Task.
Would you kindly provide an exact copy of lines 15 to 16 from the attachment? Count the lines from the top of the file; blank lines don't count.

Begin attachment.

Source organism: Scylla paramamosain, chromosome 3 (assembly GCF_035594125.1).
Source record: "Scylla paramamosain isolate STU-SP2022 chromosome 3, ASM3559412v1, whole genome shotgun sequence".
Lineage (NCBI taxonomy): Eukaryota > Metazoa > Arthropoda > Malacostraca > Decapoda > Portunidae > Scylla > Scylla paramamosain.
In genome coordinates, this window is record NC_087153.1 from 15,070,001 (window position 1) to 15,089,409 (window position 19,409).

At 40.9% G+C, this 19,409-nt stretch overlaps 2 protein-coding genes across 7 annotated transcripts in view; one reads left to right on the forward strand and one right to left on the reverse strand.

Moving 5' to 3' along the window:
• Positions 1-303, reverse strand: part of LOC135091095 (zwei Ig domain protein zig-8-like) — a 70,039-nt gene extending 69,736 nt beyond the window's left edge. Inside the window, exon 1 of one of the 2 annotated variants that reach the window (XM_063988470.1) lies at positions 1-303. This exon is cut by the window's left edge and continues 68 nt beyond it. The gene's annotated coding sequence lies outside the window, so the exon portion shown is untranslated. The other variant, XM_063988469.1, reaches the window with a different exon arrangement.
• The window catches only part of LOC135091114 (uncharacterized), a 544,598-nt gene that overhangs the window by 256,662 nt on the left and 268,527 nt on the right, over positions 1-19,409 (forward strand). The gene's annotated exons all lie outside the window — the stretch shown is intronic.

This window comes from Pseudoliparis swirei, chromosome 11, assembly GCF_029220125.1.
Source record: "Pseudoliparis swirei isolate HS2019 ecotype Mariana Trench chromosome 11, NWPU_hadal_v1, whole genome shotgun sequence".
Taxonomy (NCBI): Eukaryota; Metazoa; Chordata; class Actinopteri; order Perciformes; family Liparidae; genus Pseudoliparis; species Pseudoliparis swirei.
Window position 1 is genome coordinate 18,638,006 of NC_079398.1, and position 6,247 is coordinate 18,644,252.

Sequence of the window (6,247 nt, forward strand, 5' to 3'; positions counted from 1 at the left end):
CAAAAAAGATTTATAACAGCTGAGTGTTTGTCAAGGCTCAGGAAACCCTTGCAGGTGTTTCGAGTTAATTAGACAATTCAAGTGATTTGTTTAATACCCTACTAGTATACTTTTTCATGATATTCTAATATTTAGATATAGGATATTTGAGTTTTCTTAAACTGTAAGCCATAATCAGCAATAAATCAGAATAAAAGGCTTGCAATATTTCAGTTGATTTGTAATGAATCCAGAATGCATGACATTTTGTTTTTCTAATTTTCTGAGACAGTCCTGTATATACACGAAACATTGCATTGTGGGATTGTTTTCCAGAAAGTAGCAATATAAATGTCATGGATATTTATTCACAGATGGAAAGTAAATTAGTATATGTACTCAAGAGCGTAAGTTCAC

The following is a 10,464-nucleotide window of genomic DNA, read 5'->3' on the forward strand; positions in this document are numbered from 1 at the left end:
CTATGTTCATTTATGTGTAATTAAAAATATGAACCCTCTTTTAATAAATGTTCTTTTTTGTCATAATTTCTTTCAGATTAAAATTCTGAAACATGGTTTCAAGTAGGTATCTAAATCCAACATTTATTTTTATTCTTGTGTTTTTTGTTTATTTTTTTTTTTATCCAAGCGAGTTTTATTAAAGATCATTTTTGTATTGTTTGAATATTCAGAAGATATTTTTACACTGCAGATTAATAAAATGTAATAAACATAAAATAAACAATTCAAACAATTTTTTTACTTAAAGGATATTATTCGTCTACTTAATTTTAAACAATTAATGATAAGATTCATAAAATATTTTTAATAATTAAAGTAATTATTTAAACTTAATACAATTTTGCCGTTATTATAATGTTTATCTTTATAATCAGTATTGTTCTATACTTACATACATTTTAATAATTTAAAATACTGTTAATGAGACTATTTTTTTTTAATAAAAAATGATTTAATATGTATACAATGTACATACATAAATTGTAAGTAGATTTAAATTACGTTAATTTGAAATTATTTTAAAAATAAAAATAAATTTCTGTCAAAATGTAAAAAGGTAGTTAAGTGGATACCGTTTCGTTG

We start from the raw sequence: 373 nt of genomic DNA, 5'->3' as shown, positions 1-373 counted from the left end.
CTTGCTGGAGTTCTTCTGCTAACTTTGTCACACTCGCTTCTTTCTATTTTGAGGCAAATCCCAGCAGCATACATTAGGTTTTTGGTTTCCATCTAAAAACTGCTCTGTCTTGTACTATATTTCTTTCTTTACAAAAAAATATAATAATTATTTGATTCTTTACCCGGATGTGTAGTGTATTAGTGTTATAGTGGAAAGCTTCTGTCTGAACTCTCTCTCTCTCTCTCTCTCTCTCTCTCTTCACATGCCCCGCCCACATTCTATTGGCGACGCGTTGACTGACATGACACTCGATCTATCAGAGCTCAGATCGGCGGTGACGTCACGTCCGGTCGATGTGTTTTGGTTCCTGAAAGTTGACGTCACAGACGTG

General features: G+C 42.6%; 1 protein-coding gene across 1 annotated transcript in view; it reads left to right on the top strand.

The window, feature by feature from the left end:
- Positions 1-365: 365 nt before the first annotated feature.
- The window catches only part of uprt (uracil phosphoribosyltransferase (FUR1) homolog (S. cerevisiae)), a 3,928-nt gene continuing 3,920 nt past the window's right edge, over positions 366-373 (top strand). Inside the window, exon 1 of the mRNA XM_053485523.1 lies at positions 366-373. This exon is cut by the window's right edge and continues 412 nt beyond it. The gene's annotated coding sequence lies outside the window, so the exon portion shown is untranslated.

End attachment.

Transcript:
The following is a 10,464-nucleotide window of genomic DNA, read 5'->3' on the forward strand; positions in this document are numbered from 1 at the left end:
CTATGTTCATTTATGTGTAATTAAAAATATGAACCCTCTTTTAATAAATGTTCTTTTTTGTCATAATTTCTTTCAGATTAAAATTCTGAAACATGGTTTCAAGTAGGTATCTAAATCCAACATTTATTTTTATTCTTGTGTTTTTTGTTTATTTTTTTTTTTATCCAAGCGAGTTTTATTAAAGATCATTTTTGTATTGTTTGAATATTCAGAAGATATTTTTACACTGCAGATTAATAAAATGTAATAAACATAAAATAAACAATTCAAACAATTTTTTTACTTAAAGGATATTATTCGTCTACTTAATTTTAAACAATTAATGATAAGATTCATAAAATATTTTTAATAATTAAAGTAATTATTTAAACTTAATACAATTTTGCCGTTATTATAATGTTTATCTTTATAATCAGTATTGTTCTATACTTACATACATTTTAATAATTTAAAATACTGTTAATGAGACTATTTTTTTTTAATAAAAAATGATTTAATATGTATACAATGTACATACATAAATTGTAAGTAGATTTAAATTACGTTAATTTGAAATTATTTTAAAAATAAAAATAAATTTCTGTCAAAATGTAAAAAGGTAGTTAAGTGGATACCGTTTCGTTG